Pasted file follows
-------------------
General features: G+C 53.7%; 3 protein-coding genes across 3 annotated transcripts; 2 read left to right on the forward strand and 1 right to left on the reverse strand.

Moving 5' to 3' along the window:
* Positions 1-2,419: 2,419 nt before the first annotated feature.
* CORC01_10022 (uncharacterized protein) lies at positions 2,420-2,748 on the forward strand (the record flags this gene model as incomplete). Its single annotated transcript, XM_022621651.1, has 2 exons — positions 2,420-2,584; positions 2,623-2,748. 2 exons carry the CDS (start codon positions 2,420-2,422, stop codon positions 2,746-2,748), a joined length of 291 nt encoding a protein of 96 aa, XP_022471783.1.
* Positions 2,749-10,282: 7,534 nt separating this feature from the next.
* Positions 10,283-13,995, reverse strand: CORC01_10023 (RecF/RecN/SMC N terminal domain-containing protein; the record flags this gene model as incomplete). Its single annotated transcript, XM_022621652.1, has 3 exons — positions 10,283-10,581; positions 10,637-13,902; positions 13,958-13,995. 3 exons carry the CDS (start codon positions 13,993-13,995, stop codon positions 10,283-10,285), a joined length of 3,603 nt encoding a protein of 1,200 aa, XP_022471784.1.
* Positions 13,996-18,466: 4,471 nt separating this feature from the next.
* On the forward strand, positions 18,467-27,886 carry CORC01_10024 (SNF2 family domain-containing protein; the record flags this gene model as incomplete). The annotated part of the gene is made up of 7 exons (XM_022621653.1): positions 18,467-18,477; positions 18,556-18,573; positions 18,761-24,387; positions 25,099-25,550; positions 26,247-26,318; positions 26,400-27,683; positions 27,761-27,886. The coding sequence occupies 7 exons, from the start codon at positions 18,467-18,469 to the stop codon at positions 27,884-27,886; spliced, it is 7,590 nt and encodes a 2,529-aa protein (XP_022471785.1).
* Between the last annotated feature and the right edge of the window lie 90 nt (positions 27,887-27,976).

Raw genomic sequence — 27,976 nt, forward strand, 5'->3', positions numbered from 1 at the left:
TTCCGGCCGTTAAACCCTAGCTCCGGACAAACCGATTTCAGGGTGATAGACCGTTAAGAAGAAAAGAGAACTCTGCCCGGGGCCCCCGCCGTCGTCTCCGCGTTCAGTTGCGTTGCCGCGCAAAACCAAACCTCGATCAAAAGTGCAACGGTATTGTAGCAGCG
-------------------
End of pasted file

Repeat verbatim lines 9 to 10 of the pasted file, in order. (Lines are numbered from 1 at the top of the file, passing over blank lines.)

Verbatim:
* Between the last annotated feature and the right edge of the window lie 90 nt (positions 27,887-27,976).

Raw genomic sequence — 27,976 nt, forward strand, 5'->3', positions numbered from 1 at the left: